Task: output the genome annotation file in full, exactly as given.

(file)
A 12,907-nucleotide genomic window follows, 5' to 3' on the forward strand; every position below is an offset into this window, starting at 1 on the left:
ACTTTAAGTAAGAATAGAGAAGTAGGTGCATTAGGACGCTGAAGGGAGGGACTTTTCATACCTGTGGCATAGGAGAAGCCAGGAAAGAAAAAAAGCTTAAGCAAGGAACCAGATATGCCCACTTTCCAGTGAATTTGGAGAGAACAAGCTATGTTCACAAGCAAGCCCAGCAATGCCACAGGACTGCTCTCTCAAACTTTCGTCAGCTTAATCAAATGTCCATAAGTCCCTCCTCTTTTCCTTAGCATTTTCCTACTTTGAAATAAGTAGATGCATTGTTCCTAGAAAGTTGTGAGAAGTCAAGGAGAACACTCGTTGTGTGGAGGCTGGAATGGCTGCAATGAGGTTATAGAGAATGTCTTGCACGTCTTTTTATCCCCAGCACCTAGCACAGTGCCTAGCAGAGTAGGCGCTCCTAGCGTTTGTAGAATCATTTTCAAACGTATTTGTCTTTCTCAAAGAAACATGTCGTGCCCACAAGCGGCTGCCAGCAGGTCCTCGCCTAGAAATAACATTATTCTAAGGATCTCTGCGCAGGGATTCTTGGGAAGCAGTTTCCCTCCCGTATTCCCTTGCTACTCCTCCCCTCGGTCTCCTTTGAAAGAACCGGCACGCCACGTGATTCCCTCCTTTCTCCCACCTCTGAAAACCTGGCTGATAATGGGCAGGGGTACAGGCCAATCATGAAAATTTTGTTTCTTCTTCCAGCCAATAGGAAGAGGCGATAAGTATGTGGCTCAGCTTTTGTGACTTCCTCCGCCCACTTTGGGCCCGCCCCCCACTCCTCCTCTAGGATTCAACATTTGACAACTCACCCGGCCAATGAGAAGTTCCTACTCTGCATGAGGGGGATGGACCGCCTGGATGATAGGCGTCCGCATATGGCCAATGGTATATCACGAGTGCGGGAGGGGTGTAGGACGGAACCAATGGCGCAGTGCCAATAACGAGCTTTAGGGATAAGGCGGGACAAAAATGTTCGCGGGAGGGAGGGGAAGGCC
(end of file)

A 12,907-nucleotide genomic window follows, 5' to 3' on the forward strand; every position below is an offset into this window, starting at 1 on the left:
ACTTTAAGTAAGAATAGAGAAGTAGGTGCATTAGGACGCTGAAGGGAGGGACTTTTCATACCTGTGGCATAGGAGAAGCCAGGAAAGAAAAAAAGCTTAAGCAAGGAACCAGATATGCCCACTTTCCAGTGAATTTGGAGAGAACAAGCTATGTTCACAAGCAAGCCCAGCAATGCCACAGGACTGCTCTCTCAAACTTTCGTCAGCTTAATCAAATGTCCATAAGTCCCTCCTCTTTTCCTTAGCATTTTCCTACTTTGAAATAAGTAGATGCATTGTTCCTAGAAAGTTGTGAGAAGTCAAGGAGAACACTCGTTGTGTGGAGGCTGGAATGGCTGCAATGAGGTTATAGAGAATGTCTTGCACGTCTTTTTATCCCCAGCACCTAGCACAGTGCCTAGCAGAGTAGGCGCTCCTAGCGTTTGTAGAATCATTTTCAAACGTATTTGTCTTTCTCAAAGAAACATGTCGTGCCCACAAGCGGCTGCCAGCAGGTCCTCGCCTAGAAATAACATTATTCTAAGGATCTCTGCGCAGGGATTCTTGGGAAGCAGTTTCCCTCCCGTATTCCCTTGCTACTCCTCCCCTCGGTCTCCTTTGAAAGAACCGGCACGCCACGTGATTCCCTCCTTTCTCCCACCTCTGAAAACCTGGCTGATAATGGGCAGGGGTACAGGCCAATCATGAAAATTTTGTTTCTTCTTCCAGCCAATAGGAAGAGGCGATAAGTATGTGGCTCAGCTTTTGTGACTTCCTCCGCCCACTTTGGGCCCGCCCCCCACTCCTCCTCTAGGATTCAACATTTGACAACTCACCCGGCCAATGAGAAGTTCCTACTCTGCATGAGGGGGATGGACCGCCTGGATGATAGGCGTCCGCATATGGCCAATGGTATATCACGAGTGCGGGAGGGGTGTAGGACGGAACCAATGGCGCAGTGCCAATAACGAGCTTTAGGGATAAGGCGGGACAAAAATGTTCGCGGGAGGGAGGGGAAGGCC